**ABSTRACT NOT FOR CITATION WITHOUT AUTHOR PERMISSION. The title, authors, and abstract for this completion report are provided below. For a copy of the full completion report, please contact the author via e-mail at jluoma@usgs.gov. Questions? Contact the GLFC via email at slrp@glfc.org or via telephone at 734-662-3018.**






James A. Luoma2, Nicholas J. Robertson3, Nicholas A. Schloesser2, Courtney A. Kirkeeng2, Justin R. Schueller2, and Erica K. Meulemans3


2U.S. Geological Survery, Upper Midwest Environmental Sciences Center, 2630 Fanta Reed Road, La Cross, WI 540602

3Nortland College, 1411 Ellis Ave, Ashland, WI 54806



May 2020




The binational Great Lakes Fishery Commission sponsored Sea Lamprey Control Program effectively utilizes a variety of lampricide tools to keep populations of parasitic sea lampreys in the Great Lakes at levels that do not cause undue economic or ecological damage. The most widely used active ingredient used in lampricide formulations is 3-trifluoromethyl-4-nitrophenol (TFM). In typical treatments, a liquid TFM formulation is applied to lamprey producing streams continuously for 1014 hours to produce a moving block of lampricide-treated water that kills larval lamprey before they metamorphose into their parasitic lifestage. In many smaller tributaries of dendritic streams a solid bar formulation of TFM is used to supplement the mainstem treatment block. These supplemental TFM bar applications are coordinated with the arrival of the mainstem lampricide to prevent larval sea lamprey from seeking refuge in untreated waters and surviving the treatment. TFM bars are produced from formulated surfactants and designed to release TFM over an 810-hour period, depending on water temperature and velocity. However, some of the surfactants have been discontinued resulting in the reformulation of the TFM bars multiple times. As a result of these reformulations, TFM bar performance has declined.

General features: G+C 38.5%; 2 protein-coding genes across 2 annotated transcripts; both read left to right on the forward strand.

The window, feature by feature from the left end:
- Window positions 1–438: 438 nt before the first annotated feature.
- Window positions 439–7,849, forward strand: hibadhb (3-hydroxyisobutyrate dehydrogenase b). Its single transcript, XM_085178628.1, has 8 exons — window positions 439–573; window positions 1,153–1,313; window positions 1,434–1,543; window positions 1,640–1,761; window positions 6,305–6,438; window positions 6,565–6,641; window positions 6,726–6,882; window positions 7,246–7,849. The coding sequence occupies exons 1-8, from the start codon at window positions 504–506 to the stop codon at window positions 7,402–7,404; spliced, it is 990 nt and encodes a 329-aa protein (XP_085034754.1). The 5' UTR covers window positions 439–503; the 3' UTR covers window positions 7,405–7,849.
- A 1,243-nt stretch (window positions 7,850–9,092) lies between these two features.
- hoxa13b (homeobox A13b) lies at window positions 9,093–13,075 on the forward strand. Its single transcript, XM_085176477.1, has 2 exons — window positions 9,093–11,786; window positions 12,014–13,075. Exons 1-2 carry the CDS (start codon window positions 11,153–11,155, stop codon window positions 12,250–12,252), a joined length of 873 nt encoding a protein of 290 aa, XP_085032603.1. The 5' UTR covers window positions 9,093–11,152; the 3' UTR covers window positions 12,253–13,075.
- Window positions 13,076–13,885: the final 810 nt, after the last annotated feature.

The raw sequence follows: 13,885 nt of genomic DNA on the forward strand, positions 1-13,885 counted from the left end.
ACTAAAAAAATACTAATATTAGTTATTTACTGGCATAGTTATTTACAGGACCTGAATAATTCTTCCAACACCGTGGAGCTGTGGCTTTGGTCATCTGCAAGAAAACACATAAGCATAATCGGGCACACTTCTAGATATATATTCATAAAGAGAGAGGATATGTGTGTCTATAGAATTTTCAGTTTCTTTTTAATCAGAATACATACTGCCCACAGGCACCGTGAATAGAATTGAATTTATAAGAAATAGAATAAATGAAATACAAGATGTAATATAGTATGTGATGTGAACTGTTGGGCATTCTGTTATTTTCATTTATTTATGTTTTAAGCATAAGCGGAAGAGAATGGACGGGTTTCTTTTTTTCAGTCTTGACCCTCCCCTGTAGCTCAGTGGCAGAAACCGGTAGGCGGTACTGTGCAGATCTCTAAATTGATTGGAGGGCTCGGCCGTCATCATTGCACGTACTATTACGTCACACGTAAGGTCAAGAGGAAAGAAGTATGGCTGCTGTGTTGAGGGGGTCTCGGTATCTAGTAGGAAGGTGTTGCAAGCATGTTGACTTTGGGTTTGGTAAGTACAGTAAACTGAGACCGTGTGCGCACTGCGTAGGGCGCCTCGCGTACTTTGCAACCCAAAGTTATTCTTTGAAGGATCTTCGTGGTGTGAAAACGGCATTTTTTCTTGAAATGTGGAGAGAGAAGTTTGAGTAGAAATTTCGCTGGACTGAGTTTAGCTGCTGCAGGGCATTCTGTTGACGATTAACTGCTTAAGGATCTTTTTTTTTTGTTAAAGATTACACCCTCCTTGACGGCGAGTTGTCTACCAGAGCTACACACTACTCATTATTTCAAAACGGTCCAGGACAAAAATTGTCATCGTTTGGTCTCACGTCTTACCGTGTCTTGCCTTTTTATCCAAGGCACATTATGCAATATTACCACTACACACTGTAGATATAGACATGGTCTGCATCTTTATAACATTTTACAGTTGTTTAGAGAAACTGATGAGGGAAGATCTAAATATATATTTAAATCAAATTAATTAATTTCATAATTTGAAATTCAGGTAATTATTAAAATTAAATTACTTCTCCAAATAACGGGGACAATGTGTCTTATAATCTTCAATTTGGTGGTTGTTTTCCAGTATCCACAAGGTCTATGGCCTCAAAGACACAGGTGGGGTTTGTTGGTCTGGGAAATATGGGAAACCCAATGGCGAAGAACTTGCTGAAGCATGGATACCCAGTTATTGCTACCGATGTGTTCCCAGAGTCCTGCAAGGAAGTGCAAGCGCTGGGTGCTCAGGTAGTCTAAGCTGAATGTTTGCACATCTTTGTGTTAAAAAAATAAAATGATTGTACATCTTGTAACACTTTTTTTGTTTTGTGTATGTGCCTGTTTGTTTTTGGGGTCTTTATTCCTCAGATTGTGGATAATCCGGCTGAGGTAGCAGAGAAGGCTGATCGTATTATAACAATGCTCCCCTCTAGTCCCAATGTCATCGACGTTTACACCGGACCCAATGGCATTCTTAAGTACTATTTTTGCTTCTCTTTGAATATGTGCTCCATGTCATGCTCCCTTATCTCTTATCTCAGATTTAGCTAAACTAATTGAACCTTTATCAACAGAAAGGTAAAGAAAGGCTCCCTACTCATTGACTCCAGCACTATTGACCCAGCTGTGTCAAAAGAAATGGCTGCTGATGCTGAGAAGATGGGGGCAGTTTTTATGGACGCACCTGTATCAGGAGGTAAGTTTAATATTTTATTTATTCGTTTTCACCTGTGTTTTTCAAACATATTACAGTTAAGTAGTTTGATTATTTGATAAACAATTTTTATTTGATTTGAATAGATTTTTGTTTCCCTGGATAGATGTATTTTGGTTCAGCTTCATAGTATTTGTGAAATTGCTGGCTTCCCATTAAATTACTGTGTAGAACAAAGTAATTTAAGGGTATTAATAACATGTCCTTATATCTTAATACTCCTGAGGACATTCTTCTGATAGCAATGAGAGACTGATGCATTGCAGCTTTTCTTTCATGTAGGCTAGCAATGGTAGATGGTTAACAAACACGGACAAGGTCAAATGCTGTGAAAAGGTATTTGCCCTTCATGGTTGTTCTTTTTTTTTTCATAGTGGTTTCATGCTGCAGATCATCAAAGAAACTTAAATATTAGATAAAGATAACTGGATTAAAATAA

An experimental surfactant-free solid TFM tablet formulation was developed as a potential replacement for TFM bars. Release of TFM from the experimental tablets was evaluated using replicated laboratory dissolution trials conducted at three water temperatures and three water velocities. A continuous-flow laboratory flume was used for the dissolution trials and the decay of the tablets was modeled using logistic decay curves. Time required for the TFM tablet to decay 50 and 99% were compared among the groups using a two-way analysis of variance. Post-hoc Tukey Honest Significant Difference tests indicated that both water temperature and water velocity influenced the decay of the tablet; however, neither water temperature nor water velocity appeared to dramatically influence TFM release. Results from this laboratory study indicate that the next stage of evaluating the TFM tablets using field tests is warranted.